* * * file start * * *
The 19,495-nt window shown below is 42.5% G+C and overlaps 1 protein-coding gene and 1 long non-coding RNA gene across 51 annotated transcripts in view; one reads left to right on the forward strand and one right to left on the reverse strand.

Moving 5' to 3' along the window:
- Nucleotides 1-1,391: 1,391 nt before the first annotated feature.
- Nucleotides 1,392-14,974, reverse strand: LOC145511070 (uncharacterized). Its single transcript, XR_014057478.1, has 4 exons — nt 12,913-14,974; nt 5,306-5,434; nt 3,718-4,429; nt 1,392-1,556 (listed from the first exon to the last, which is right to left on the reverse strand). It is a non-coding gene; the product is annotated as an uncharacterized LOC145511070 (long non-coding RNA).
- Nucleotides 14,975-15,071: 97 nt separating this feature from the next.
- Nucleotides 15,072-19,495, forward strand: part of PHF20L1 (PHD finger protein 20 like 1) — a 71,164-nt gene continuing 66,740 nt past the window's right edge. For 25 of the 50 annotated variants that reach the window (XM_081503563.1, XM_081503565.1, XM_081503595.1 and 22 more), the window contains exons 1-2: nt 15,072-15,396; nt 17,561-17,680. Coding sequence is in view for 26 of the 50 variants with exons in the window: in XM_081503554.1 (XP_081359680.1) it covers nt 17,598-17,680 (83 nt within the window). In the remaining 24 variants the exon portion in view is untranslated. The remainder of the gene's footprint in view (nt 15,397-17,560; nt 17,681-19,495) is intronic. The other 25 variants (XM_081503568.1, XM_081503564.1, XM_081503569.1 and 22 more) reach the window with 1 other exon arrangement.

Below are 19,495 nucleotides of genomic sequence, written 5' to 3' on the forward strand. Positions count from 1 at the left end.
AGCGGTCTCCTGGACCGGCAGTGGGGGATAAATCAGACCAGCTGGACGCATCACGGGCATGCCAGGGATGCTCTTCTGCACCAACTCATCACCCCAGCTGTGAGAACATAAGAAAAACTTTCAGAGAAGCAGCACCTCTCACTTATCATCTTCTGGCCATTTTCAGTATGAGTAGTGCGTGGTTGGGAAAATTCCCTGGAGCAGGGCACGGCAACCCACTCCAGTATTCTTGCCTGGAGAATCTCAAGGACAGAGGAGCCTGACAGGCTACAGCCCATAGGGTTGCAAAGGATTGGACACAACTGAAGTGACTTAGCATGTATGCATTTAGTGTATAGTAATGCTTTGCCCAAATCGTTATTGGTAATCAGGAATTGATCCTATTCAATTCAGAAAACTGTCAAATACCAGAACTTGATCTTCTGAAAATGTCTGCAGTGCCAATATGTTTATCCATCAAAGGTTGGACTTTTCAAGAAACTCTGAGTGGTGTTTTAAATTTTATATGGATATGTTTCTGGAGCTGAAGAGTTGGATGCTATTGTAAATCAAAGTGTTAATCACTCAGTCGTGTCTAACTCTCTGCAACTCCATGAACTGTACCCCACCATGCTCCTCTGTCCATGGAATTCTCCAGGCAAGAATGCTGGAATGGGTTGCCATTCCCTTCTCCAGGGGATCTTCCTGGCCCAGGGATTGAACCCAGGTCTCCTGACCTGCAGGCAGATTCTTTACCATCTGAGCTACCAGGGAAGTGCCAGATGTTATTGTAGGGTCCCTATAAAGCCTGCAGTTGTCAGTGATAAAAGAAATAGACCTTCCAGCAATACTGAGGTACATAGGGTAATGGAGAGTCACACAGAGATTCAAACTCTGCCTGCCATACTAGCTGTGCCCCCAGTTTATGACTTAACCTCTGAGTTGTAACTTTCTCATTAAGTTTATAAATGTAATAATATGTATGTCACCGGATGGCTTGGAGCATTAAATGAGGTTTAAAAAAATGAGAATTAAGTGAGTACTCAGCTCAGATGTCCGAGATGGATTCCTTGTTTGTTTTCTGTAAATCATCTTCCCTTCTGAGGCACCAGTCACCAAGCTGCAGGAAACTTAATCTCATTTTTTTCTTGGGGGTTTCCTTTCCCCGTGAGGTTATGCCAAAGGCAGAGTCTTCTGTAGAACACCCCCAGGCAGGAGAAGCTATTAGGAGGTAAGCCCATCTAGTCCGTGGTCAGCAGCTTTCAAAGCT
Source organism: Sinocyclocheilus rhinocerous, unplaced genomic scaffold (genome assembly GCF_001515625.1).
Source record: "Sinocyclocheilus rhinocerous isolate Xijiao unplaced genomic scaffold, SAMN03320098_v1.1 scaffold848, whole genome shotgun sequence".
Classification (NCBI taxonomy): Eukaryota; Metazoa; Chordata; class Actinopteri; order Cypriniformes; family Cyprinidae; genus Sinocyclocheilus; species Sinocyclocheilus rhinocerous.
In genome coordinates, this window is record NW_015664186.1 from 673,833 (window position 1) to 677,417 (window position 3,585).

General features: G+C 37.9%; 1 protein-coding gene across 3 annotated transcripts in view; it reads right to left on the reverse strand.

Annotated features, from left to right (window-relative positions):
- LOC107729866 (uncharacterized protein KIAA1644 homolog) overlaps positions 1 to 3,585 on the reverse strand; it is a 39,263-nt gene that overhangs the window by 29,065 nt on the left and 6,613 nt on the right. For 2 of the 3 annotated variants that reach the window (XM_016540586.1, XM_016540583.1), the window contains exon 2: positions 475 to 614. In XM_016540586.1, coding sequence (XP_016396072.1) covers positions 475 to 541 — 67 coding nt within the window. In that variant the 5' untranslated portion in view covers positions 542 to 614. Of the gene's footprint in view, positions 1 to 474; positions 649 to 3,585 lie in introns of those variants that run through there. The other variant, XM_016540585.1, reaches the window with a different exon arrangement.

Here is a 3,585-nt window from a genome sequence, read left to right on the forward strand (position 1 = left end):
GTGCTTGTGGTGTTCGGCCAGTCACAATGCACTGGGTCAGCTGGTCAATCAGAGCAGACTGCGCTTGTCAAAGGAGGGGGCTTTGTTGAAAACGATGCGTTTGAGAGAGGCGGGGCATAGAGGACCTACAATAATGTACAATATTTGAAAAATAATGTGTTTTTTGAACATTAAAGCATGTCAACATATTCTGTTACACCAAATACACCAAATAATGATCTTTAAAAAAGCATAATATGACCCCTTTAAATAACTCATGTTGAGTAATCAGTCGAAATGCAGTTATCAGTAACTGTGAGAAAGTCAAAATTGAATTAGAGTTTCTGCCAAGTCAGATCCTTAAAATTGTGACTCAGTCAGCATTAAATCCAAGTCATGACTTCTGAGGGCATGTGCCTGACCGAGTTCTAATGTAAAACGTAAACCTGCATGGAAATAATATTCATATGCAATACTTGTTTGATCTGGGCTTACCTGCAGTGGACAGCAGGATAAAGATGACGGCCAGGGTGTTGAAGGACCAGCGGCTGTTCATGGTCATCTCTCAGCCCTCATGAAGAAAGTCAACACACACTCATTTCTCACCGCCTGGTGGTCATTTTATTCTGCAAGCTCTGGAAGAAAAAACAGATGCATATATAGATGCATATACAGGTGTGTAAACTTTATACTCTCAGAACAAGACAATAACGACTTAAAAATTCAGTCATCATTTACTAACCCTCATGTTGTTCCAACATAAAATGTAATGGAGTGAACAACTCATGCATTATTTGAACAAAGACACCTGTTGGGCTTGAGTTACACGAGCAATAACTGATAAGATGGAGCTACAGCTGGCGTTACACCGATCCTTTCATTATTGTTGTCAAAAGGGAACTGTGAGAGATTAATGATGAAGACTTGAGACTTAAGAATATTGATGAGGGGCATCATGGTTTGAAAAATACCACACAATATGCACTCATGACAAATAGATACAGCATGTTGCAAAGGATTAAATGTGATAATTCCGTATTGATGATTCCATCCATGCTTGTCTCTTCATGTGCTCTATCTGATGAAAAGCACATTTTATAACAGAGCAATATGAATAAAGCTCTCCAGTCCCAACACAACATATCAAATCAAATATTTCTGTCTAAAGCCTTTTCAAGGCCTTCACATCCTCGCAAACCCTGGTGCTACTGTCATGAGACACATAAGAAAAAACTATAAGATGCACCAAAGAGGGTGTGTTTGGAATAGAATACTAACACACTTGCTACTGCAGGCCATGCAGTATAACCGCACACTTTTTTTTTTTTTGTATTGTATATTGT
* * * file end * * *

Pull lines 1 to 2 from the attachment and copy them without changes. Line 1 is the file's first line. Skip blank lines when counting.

The 19,495-nt window shown below is 42.5% G+C and overlaps 1 protein-coding gene and 1 long non-coding RNA gene across 51 annotated transcripts in view; one reads left to right on the forward strand and one right to left on the reverse strand.

Moving 5' to 3' along the window: